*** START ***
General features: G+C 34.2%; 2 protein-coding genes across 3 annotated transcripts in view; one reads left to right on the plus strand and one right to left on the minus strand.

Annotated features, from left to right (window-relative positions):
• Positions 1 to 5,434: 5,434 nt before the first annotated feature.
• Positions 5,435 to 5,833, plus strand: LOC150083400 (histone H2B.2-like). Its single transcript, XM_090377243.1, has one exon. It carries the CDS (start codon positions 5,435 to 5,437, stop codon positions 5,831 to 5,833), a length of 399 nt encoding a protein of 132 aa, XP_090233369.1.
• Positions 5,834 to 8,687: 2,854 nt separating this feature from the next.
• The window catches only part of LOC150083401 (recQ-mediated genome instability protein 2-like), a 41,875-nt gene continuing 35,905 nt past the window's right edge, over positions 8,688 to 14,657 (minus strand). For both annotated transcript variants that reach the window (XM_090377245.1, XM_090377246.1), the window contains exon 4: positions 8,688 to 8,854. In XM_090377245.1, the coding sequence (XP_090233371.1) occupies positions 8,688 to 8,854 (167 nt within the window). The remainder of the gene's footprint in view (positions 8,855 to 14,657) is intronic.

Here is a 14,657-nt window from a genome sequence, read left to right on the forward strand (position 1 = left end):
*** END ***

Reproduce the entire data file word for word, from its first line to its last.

General features: G+C 34.2%; 2 protein-coding genes across 3 annotated transcripts in view; one reads left to right on the plus strand and one right to left on the minus strand.

Annotated features, from left to right (window-relative positions):
• Positions 1 to 5,434: 5,434 nt before the first annotated feature.
• Positions 5,435 to 5,833, plus strand: LOC150083400 (histone H2B.2-like). Its single transcript, XM_090377243.1, has one exon. It carries the CDS (start codon positions 5,435 to 5,437, stop codon positions 5,831 to 5,833), a length of 399 nt encoding a protein of 132 aa, XP_090233369.1.
• Positions 5,834 to 8,687: 2,854 nt separating this feature from the next.
• The window catches only part of LOC150083401 (recQ-mediated genome instability protein 2-like), a 41,875-nt gene continuing 35,905 nt past the window's right edge, over positions 8,688 to 14,657 (minus strand). For both annotated transcript variants that reach the window (XM_090377245.1, XM_090377246.1), the window contains exon 4: positions 8,688 to 8,854. In XM_090377245.1, the coding sequence (XP_090233371.1) occupies positions 8,688 to 8,854 (167 nt within the window). The remainder of the gene's footprint in view (positions 8,855 to 14,657) is intronic.

Here is a 14,657-nt window from a genome sequence, read left to right on the forward strand (position 1 = left end):